We leave Amherst at 8 am for a day of appts at MGH in Boston Wednesday.
Slated for bloodwork, a conversation with the clinical trial nurses, meeting with the PA, and a PICC line dressing cleaning (which I immediately reframe as a spa experience! Ah the cool cleansers and new coverings, clear tape, firm loving hands delivering delight! ) Everyone there attentive and oddly laid back for a cancer center.

My blood work is responding well, meaning I was effectively punched as low as is safe without killing me and we did a good job (read: paranoidly) preventing any kind of infection internally or from the outside. Thank you for all who helped on that. And the additional medications used to stimulate return of healthy blood are chiming in loud and clear, too.

The center stage event on Wednesday is a bone barrow biopsy to my iliac crest. The iliac crest is where you might lie a hand on your hip if you are trying to think, or maybe if you are a bit irritated. It is the moon shaped bone that arches far and away to create the beautiful hip shape we child-producing individuals boast. Mine was always on the narrow side, though curved out enough to carry little ones both in the womb and again on the hip. Such happy memories, one baby then the next, on the hip and that surprise day they realize they can grab in a bit, first with a chubby thigh, and then with an arm, too, rebalancing the whole effort, an early nod toward independence.

I am growing prouder of the hard arc of bone where magic blood-making takes place — it’s part of a 206 or so boney clan. Some of our bones are behemoth, like the femur, in contrast to the infinitesimal ones in our ears: the malleus, the incas, and the stapes, each an itsy ossicle attaching to our wafer of a tympanic membrane, creating the wondrous transmission of sound. These bones grow very little as we age, proof that it’s probably a good idea to lean in, pay attention, even to the smallest sounds.

It is our skeletal bones that design our scaffolding, that hold us upright, give us shape, provide our literal, if not figurative, backbone. Ballroom dance gave me a generous key to good posture, in fact, unbelievable to my primary care doctor, I grew half an inch in my 50s. All that dancing and urging of the musculature to uphold the spine and generate a recognizable frame. Generating more room for breath as the spine expands, the lungs inflate, too — look we are breathing life our own health, one breath at a time.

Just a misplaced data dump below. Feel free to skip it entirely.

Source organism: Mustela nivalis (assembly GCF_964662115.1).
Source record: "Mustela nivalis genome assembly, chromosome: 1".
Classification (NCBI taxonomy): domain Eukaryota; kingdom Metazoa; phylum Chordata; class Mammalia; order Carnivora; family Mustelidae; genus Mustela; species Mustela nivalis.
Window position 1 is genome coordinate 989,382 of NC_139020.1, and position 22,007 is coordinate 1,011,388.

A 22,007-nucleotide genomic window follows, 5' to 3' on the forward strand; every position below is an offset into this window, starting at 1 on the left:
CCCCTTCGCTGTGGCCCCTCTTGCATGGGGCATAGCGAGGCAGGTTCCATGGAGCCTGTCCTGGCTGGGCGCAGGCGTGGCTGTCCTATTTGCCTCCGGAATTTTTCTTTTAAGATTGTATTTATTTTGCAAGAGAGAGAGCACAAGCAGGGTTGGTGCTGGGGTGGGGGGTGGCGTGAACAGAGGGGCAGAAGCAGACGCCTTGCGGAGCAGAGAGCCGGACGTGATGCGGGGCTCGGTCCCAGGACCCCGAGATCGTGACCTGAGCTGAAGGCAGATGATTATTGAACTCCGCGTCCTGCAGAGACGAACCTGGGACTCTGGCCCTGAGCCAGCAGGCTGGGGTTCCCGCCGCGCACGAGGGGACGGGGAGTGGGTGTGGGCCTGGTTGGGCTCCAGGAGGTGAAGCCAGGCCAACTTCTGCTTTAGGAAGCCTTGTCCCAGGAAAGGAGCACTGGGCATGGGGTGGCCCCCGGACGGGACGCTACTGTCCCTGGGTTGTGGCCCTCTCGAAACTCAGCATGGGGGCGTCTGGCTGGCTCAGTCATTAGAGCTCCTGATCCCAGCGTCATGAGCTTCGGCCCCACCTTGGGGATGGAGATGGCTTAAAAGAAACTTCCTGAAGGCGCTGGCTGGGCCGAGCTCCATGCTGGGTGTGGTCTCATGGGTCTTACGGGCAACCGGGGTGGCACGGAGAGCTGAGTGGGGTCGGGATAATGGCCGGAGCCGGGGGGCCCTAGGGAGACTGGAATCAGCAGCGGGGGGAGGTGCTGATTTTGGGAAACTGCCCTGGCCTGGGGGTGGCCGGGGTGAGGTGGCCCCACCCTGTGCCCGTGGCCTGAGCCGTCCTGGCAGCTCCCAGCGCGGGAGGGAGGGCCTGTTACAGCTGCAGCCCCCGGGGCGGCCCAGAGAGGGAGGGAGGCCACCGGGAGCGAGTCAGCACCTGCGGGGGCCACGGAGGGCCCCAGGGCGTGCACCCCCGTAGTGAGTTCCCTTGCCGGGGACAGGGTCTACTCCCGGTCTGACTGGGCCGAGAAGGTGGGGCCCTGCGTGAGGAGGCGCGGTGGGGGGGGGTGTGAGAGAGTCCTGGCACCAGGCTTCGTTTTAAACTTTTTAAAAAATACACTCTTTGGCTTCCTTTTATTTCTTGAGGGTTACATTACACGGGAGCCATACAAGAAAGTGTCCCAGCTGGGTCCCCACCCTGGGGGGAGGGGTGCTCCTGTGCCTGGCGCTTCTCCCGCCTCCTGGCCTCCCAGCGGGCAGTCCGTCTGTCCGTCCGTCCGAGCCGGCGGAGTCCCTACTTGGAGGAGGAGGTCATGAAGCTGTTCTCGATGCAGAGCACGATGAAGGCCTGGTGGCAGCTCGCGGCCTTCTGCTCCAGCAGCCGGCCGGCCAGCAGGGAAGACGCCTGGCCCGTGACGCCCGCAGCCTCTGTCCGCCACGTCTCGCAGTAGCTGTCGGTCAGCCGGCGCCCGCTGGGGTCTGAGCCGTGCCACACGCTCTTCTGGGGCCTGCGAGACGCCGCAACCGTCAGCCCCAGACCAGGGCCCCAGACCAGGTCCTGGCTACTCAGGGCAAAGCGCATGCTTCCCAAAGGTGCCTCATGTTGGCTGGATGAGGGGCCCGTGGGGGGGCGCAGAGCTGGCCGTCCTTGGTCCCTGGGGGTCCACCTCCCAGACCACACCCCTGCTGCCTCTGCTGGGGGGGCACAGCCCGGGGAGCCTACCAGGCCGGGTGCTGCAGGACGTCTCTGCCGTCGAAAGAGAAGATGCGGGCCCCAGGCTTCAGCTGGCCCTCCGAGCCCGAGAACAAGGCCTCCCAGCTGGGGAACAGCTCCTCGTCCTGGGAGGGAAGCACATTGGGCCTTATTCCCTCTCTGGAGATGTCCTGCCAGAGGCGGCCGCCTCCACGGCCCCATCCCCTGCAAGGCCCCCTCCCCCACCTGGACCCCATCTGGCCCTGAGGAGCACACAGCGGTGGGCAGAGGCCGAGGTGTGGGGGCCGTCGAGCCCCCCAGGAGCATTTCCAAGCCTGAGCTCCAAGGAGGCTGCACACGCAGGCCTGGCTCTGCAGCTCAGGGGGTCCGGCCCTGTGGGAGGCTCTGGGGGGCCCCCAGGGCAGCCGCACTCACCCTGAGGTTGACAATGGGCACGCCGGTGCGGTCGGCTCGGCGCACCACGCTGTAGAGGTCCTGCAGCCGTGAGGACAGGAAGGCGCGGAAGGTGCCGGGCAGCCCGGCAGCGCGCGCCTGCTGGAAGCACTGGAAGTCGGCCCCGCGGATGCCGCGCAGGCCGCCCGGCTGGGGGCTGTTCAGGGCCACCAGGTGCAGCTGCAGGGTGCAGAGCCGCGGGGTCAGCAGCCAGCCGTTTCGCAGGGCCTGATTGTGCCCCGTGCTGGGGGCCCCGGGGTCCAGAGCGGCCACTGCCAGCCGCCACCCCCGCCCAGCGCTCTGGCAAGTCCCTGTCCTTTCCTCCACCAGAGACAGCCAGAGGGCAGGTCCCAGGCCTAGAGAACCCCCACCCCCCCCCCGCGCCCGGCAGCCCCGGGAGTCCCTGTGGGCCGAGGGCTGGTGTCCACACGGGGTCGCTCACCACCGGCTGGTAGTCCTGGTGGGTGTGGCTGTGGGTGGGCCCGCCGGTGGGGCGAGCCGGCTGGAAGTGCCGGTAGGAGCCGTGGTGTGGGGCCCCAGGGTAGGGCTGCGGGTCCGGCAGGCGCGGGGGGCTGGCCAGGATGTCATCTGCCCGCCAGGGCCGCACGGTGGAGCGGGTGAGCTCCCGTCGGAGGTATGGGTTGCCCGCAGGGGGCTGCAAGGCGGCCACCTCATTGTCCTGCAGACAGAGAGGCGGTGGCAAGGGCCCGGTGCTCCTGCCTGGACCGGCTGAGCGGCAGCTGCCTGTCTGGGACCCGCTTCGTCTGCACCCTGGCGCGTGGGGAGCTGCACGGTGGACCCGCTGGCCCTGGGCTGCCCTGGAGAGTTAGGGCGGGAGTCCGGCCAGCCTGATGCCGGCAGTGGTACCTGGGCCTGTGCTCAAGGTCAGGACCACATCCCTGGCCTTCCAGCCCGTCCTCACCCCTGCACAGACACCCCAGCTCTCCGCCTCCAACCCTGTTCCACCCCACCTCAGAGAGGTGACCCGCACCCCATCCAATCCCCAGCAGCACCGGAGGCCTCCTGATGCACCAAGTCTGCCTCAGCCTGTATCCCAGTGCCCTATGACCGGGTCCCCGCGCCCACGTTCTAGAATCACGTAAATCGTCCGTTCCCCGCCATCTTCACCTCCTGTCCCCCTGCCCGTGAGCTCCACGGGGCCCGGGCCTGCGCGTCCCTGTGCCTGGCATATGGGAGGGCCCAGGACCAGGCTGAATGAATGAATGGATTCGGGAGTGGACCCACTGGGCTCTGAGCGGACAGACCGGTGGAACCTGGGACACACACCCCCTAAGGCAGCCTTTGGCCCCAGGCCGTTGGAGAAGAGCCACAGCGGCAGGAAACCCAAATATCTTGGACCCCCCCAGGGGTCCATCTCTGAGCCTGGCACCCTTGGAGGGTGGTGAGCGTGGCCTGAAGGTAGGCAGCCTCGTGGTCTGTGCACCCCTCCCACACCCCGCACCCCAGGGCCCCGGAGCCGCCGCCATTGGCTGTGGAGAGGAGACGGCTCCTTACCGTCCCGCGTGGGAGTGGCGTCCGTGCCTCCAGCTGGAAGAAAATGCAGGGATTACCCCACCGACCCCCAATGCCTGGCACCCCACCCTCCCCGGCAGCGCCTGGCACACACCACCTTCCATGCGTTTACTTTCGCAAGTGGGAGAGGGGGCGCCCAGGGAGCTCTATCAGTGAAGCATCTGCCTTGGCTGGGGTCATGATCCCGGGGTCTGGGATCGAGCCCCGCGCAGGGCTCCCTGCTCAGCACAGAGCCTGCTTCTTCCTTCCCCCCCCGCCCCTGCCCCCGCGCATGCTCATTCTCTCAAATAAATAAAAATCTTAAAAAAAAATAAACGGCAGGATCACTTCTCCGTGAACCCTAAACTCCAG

As there were never any leukemia cells in my blood, i.e., only in the marrow. I now simmer down into prayer mode, that the chemo I took through IV and continue to take orally at home, is doing everything it’s supposed to do and nothing it’s not. It will be some days before they can reach deep down to the workhorse factory of marrow and see what they find. I also know that regardless of what they find, we will launch into round two of this strategy in one week. Read here: one more merciful week at home, puttering in my kitchen, holding my man, savoring the sounds of the night air, this exquisite August perfection of breeze, and square lank of sunshine pouring down my skylight onto my king-sized bed. Going to have some visitors as my energy re-coups and plotting an outing of someting normal, can’t decide what yet. Also going to remember not to push myself. It’s a hop, skip and a jump to “oh dear I need to lie down.” I am working to embrace my limitations without judgment. Leaning into: “I am a human being, not a human doing.” As I emerged last night from the dexamethasone crash, I felt fully home and back to myself cranking on my guitar Marren Morris’ MY CHURCH. All faiths work at times like this!

As I advocated for Ativan and Morphine to counter the excruciating pain of the biopsy yesterday, today I walk through the valley of the not entirely unpleasant drugged haze. I have never felt drunk and have not yet tried marijuana. I have never experimented with more compelling recreational drugs. I can hear those of you who imbibe snicker just a wee bit as in — see how that helped you AMY!!?? LOL.

All I can say is, I truly understand why people do mind-altering stuff. Maybe in the new year, I will finally turn that leaf and join the ranks of the universe with mind-altering recreational activities. I bet there’s more than a few of you who would love to join me on such a virgin adventure. I’d probably be funny, or charming, or smart. Or I suppose I might just fall asleep!

Treatment here tries to pull away at the fabric of life, the material of health, in predictable and studied course down through a personal and lonely trough. But back home now, on less medication, I lean into my body memory of strength of structure. I am taking a deep bow to the life-living capacity of my bones, this digestive process, the power of rest, my strong mind, our precious familial love affair, our beloved secret sauce elixir. The lyrics from Suite Judy Blue Eyes ring in my head, taken way out of context, but this quartet rings true:
Chestnut brown canary
Ruby throated sparrow
Sing a song, don’t be long
Thrill me to the marrow

Visualizing my thrilled marrow, with a new chance to make better cells, non-cancerous cells and to sit perched all around, with the good guys, making room for the new, better looking, better functioning, and all-seeing good guys, only the best stem cells for this open-hearted, open-marrowed-woman.

With love & light from Middle Street,

Xoxo AMY

#thriver #survivor #naturopathic #leukemia #overachiever #wecandohardthings #humanbeing